For nearly 40 years, a maximum dose of lomustine, a cancer drug that treats brain tumors, cost no more than $50. But after Miami-based startup NextSource bought the rights to the drug from Bristol-Myers Squibb in 2013, the Wall Street Journal says, the drug's price spiked to $768 per pill. That's a 1,400 percent increase, and the nation is now furious, comparing NextSource CEO Robert DiCrisci to former Turing Pharmaceutical CEO and human worm Martin Shkreli, as well as the jackasses who raised EpiPen prices to ridiculous levels for no stated reason.
"The Board of the People’s Progressive Caucus calls on all Democratic candidates for Congress in Miami-Dade to oppose this predatory pharmaceutical pricing and to join us in asking the State Attorney to investigate whether NextSource has engaged in gouging and anti-competitive practices," the letter reads. "We further invite all candidates to present a plan for Federal reform that would curtail these out-of-control drug prices and exploitative pricing practices."
The letter was addressed to the eight Democrats running to replace retiring GOP Rep. Ileana Ros-Lehtinen. At least one candidate, progressive Michael Hepburn, one of the original candidates endorsed by the
"The pharmaceutical industry, or 'Big Pharma,'
NextSource is a fairly unknown Miami startup. According to the company's website, its central offices are located on SW 73rd Avenue. It has explained why it hiked lomustine prices so much in such a short period of time: A statement posted to the company website says the price reflects the cost of "raw materials, including a key manufacturing component, which has increased substantially."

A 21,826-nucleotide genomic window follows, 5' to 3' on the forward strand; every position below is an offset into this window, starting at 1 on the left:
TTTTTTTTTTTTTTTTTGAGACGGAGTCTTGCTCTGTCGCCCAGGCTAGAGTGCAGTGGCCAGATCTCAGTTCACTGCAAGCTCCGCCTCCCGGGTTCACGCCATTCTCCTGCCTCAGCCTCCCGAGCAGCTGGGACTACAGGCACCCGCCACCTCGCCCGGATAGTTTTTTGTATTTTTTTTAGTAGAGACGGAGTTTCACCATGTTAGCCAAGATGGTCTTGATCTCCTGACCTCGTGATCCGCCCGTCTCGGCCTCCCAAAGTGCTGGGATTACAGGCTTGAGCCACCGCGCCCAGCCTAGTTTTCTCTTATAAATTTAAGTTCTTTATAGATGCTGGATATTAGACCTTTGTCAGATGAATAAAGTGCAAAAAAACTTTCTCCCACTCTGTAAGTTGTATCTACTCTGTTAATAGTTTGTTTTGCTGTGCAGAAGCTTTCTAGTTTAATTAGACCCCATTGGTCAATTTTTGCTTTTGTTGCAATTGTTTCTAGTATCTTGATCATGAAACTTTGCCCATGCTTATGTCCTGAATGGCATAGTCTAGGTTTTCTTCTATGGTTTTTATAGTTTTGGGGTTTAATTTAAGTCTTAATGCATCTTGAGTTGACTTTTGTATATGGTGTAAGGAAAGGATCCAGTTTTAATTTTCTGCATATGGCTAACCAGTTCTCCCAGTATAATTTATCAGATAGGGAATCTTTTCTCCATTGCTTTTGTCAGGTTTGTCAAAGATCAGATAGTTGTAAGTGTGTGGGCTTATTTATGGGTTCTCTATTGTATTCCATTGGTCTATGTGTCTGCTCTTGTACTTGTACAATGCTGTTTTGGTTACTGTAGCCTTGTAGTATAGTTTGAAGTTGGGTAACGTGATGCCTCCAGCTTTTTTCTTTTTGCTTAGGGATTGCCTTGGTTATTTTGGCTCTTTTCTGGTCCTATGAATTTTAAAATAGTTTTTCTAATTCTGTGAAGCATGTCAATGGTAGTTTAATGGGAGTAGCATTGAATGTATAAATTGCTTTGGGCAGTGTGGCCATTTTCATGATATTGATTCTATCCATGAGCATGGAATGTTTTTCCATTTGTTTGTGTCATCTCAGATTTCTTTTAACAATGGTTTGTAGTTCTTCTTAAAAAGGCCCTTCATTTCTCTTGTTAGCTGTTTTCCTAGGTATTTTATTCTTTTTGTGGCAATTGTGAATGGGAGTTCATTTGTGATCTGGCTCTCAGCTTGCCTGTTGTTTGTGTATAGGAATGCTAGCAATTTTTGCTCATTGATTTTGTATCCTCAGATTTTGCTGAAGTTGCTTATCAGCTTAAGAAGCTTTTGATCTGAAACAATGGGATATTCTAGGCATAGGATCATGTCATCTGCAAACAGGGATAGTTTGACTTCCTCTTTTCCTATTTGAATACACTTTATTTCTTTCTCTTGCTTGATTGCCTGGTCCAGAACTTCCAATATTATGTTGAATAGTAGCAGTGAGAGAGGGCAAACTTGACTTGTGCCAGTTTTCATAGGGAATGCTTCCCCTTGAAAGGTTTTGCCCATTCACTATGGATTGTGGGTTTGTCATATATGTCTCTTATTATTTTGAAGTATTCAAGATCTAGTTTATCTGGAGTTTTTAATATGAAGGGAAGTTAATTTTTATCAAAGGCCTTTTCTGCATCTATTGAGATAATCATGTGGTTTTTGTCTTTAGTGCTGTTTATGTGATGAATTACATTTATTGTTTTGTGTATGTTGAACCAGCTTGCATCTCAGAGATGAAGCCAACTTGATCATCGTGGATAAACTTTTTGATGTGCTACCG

DiCrisci’s lawyer, Joseph DeMaria, steadfastly denies that his client or NextSource ever “price-gouged” anyone. Instead, he says the company has raised lomustine prices to cover increased manufacturing costs and regulatory burdens imposed by the U.S. Food and Drug Administration. DeMaria said that glioblastoma patients are able to choose from four treatment drugs, and that the three drugs other than lomustine actually cost more than NextSource’s pill. (NextSource remains the only supplier of lomustine, specifically.) DeCrisci also said that the Wall Street Journal’s contention that the company raised prices “1,400 percent” is incorrect. He says the cost of lomustine prior to 2013 was actually “much, much higher” than $50 per pill.
With all the added price increases, DeMaria said most of the revenue NextSource generated from lomustine goes back to paying company costs, and that NextSource’s profit margins for the drug so far have been just 10 percent. “If the allegation is price-gouging, how are we price-gouging when we have a 10 percent profit margin?” DeMaria asks.
If you like this story, consider signing up for our email newsletters.
SHOW ME HOW
You have successfully signed up for your selected newsletter(s) - please keep an eye on your mailbox, we're movin' in!